In Glasgow, as in most cities in the UK, cars remain the most convenient means of transport. However, the increasing density of traffic leads to much greater traffic emissions and consequently greater air pollution, especially in the central city areas where buildings form a complex configuration of street canyons. Exceedance of the prescribed air quality standards  in the city centre of Glasgow is frequently associated with the present planning policy, in which the city of Glasgow is zoned according to uses, generating the need to travel from one zone to another . Of special importance is the concentration of business premises, shopping, entertainment and leisure facilities, universities and historical heritage sites in the city centre and of housing in suburbs. That is, the main reason that the population of the city of Glasgow itself is only 650,000 inhabitants, while the metropolitan area of Glasgow accounts for approximately 2,500,000 people . Furthermore, the exposure of the population to air pollution associated with traffic has become significantly more important as the city council has been changing its policy, now supporting the creation of new residential developments within the city centre , which will inevitably lead to the formation of deeper street canyons, reducing the natural ventilation. In order to deal with the air quality problems, the city council has designated the city centre of Glasgow as a local air quality management (LAQM) area . Part IV of the Environment Act 1995 lays down the system of LAQM in the UK , which now plays a key practical part in the strategy to achieve air quality objectives in urban areas, based on the EU directive 96/32/EC . This framework directive on ambient air quality assessment and management defines the general legislative structure. The directive is supplemented by related daughter directives  and , which define standard air quality thresholds and, what is more important from the modelling standpoint, the minimum requirements for the assessment of air quality levels in the EU countries . All these legal requirements have been summarised in the technical guidance on the LAQM , published in 2003, to provide local authorities with a robust tool to assess and manage air quality in UK cities. Following the technical guidance, the vast majority of local authorities have regarded computational fluid dynamics (and wind tunnel simulations) as too complex to use. As might be expected, use of the well-established Gaussian dispersion models has been suggested, as they have reached maturity . An example is the atmospheric dispersion modelling software (ADMS) developed by CERC  and widely used in the UK, and frequently coupled with the traffic flow software called SATURN . Although having an enormous potential in assessing and improving natural ventilation in built-up areas, especially in a complex configuration of street canyons, the use of CFD in integrated urban air quality modelling is still in its infancy. This study aims to assess the suitability of a general CFD code for use in integrated urban air quality modelling for regulatory purposes. By integrating data on traffic flow in urban road networks, traffic pollutant emissions and a three-dimensional model of a complex configuration of street canyons into a CFD dispersion model (PHOENICS), an urban air quality model of a designated LAQM in the city centre of Glasgow has been developed. The modelled results were compared with experimental results obtained during the continuous monitoring campaign in 2002. In order qualitatively to assess an urban air quality model, one has to be aware of the flow patterns that develop around buildings, which govern the distribution of pressure and concentration. The vast majority of studies are focussed on physical processes within a single street canyon, i.e. the concentration distribution is represented as a function of idealised geometrical characteristics of street canyons, wind direction and wind speed , , ,  and . Although a study of individual street canyons is an essential start in understanding fundamental processes of dispersion of air pollutants, the superimposition and interaction of flow patterns associated with adjacent buildings predominately governs the dispersion of air pollutants within a built environment , , , , ,  and . Summarising discussions of the above-mentioned studies, it has emerged that if a general CFD code is to be used in urban air quality modelling for regulatory purposes, the concentration distribution function has to take into account the following parameters:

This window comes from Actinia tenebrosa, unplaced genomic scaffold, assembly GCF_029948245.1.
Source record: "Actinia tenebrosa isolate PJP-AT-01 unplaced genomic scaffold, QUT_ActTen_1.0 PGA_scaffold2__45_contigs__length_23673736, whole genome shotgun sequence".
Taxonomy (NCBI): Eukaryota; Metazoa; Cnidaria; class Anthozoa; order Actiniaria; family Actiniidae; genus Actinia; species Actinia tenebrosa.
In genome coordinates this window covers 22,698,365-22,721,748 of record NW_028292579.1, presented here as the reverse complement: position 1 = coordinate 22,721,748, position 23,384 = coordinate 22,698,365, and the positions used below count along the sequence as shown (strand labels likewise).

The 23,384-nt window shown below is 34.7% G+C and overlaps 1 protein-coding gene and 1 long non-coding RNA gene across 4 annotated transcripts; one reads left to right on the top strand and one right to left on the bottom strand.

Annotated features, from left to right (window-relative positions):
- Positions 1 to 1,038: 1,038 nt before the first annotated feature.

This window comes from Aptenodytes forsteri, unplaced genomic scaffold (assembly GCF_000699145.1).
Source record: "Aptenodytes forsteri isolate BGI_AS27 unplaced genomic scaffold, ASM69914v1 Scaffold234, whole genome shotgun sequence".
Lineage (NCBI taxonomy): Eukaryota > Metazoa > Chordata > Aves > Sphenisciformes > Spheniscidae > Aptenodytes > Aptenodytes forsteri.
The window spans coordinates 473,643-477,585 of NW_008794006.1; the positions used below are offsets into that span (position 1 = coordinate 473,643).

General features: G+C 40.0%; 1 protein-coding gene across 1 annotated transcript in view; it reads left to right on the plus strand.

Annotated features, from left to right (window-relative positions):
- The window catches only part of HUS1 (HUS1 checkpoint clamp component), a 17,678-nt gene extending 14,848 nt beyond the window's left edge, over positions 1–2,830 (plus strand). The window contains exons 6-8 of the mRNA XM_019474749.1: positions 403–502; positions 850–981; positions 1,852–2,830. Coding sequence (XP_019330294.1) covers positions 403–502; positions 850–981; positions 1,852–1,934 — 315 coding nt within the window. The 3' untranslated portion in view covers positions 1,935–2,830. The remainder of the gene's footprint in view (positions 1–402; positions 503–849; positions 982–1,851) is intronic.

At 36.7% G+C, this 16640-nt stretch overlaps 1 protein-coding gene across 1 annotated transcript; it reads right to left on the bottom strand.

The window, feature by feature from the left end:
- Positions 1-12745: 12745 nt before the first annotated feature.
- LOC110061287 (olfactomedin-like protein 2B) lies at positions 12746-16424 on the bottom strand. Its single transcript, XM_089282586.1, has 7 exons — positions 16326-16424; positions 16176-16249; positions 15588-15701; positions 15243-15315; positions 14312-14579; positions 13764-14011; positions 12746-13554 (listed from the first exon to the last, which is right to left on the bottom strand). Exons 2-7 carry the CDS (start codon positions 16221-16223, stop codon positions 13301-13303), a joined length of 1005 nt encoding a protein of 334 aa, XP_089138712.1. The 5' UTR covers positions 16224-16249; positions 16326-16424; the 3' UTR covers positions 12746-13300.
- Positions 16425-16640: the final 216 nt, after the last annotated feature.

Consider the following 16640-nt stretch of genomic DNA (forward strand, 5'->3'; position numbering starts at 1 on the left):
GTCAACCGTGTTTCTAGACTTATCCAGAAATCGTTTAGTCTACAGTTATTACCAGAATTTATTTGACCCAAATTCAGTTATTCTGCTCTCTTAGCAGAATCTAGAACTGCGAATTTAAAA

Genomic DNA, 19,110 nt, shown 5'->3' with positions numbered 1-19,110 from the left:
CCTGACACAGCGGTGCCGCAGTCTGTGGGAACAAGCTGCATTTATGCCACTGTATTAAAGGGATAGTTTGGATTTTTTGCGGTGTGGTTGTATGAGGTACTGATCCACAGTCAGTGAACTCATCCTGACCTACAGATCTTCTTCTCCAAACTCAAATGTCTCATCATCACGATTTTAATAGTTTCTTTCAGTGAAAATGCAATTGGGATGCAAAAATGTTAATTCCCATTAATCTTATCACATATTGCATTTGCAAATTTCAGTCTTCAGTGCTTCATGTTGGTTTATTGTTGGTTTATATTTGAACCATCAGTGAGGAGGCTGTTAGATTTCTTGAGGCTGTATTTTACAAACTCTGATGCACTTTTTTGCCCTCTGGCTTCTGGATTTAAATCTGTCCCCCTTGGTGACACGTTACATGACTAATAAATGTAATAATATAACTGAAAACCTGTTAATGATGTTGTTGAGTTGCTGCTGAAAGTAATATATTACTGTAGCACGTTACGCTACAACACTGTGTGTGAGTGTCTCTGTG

نتیجه گیری انگلیسی
Numerical modelling of flow patterns and pollutant dispersion in a real complex configuration of street canyons can never result in explicit rules, as numerous assumptions and considerations are needed. To focus on the geometric impact of urban flow, several suggestions could be made using this study: (a) crossroads introduce lateral eddies into the canyon, (b) small differences in monitoring station positioning may yield significant variations of the measured mean concentration, due to large values of horizontal and vertical local concentration gradients, (c) monitoring stations positioned at the lower leeward side of a street canyon might lead to an inaccurate assessment of pollution level within a street canyon and (d) in the upper part of the street canyon iso-concentration lines are almost parallel. PHOENICS coupled with SATURN and EFT 2e predict concentration levels in urban street canyons reasonably well; although it systematically over-predicts in high concentration zones. From the generally high accuracy of predictions it has been shown that CFD has the potential to be used in integrated urban air quality modelling for regulatory purposes.